Under mounting political pressure, Prime Minister Imran Khan is rebranding, revamping and expanding social safety nets for the poor hit by the ongoing stability programme and economic downturn.
However, the PTI’s overall plan is not much different from the traditional ones the previous governments tried to reduce poverty. Operating on the periphery, such programmes do little to improve livelihoods or stimulate mainstream economic activities in any meaningful way.
The overall development spending by the government and private investment, which create jobs and shore up economic growth, are at a low ebb with a not-so-promising outlook for recovery. No country can witness progress if there is a small fraction that is well-off among a sea of poor people, says Prime Minister Khan.
It is true that orthodox policies have failed to deliver sustainable GDP growth. Often the inferior quality of growth does not create jobs or reduce poverty. Decent jobs with fair wages are getting scarce. GDP also does not measure the living standards of the teeming millions. With little focus on human resource development, growth is not socially sustainable.
The move initiated in the early 1970s to evolve a long-term, people-centred development strategy to mainstream the poverty issue died down as governments struggled to resolve one crisis after another by taking the same “correction course” again and again while expecting different results. Pakistan signed up for International Monetary Fund (IMF) programmes 22 times.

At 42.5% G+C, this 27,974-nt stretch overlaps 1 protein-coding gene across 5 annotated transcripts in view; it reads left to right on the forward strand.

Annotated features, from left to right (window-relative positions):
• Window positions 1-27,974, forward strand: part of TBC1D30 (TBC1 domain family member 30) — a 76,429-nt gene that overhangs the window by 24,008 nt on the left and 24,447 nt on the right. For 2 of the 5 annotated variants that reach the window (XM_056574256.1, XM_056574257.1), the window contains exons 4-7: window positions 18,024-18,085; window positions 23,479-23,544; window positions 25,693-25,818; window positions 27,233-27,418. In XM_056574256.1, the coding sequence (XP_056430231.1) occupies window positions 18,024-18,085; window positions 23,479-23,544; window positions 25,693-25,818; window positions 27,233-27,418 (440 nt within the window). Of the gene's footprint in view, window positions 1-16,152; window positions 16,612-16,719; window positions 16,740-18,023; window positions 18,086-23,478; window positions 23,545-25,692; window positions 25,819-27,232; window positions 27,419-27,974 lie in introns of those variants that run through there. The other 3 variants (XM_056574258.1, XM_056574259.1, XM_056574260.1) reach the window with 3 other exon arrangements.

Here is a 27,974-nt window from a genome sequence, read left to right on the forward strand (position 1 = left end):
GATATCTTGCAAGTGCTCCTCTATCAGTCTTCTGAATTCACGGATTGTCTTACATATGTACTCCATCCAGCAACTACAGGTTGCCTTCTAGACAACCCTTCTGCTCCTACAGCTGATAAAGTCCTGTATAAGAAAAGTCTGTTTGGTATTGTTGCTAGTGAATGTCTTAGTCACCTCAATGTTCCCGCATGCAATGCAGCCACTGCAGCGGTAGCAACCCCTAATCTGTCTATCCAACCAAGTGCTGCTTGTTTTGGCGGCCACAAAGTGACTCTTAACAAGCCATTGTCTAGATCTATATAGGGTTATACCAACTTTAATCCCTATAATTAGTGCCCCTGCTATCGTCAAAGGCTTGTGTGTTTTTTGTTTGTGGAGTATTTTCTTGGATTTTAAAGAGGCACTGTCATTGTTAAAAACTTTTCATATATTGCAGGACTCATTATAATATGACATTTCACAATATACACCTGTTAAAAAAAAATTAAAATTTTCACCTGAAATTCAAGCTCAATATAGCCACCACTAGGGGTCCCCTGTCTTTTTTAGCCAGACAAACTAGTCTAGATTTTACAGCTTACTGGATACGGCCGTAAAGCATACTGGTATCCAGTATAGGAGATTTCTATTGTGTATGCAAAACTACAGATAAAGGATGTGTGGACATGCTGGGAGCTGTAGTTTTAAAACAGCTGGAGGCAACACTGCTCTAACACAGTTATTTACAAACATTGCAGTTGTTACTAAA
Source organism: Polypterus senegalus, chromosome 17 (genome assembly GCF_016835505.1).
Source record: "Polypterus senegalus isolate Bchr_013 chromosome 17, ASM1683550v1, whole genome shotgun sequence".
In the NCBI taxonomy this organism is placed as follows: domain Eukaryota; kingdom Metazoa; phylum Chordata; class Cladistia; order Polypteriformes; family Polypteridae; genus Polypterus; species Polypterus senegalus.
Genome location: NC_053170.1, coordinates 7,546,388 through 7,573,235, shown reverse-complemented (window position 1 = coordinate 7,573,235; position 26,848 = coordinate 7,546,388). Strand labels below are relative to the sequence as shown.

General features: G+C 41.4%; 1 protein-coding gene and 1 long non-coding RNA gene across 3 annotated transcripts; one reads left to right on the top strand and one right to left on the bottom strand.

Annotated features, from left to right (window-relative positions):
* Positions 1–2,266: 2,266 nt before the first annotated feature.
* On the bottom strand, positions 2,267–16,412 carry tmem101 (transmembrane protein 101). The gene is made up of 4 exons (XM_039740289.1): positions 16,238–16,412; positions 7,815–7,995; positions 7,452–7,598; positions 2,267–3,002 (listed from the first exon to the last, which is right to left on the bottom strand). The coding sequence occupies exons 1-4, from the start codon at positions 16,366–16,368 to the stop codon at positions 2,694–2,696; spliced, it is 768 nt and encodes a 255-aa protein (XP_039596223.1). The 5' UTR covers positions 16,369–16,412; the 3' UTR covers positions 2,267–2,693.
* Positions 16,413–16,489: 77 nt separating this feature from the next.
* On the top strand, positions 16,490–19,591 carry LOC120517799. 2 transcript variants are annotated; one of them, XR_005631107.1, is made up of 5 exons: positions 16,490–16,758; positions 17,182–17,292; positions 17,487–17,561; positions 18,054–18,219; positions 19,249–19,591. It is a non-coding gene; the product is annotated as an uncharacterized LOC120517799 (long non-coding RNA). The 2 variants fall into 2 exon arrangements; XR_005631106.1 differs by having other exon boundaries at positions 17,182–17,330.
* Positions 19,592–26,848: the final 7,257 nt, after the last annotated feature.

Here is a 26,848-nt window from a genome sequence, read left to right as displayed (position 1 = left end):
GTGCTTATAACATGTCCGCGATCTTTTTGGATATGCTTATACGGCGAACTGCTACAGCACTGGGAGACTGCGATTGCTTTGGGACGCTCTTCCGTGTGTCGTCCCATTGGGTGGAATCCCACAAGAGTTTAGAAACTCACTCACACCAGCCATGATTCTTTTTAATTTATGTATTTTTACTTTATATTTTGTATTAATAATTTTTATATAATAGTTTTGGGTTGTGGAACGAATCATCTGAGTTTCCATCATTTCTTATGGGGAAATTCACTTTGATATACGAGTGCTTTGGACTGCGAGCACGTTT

Unskilled labour suffering from malnutrition is producing low value–added goods from a globally uncompetitive, narrow industrial base
Cheap, illiterate and unskilled labour, often suffering from malnutrition or ill health, is engaged to produce low value–added goods from a narrow, globally uncompetitive industrial base. Industrial diversification is hamstrung by poor social and physical infrastructure and not-so-congenial business environment.
With the slack in domestic demand for goods and services, and stagnant exports, the installed industrial capacity in Pakistan (also suffering from low agricultural productivity) remains underutilised.
Economist Sakib Sherani suggests: “Swap existing high-cost loans with subsidised credit for high spill-over sectors (with high linkages and employment intensity... subsidise wages to protect jobs.”
The process of capital formation required for fresh fixed investment and distribution of wealth — needed to create prosperous consumers — is skewed to favour a few. Only affluent consumers can buy a diversified range of goods and services and contribute a lion’s share of the stepped-up domestic savings for stimulating investment. The bulk of deposits in banks and the National Savings Scheme comes from individual and household savings, which is used for financing businesses, including big corporations and cash-strapped governments.
Owing to a low rate of savings, investment and capital formation, the country’s borrowings have surged 40 per cent in 15 months to a record Rs41.49 trillion in September 2019. Debt serving and defence expenditure account for the bulk of government spending.
Socioeconomic development has become more problematic on the back of a surging number of vulnerable people who are hit by rising cost-push inflation that is the worst form of taxation. Double-digit inflation is the main contributor to tax revenue. Administrative fiat may have helped in improving documentation, but fetched revenues lower than official targets. If the surge in the currency in circulation in a sluggish domestic market is taken as an indicator, the informal economy has expanded.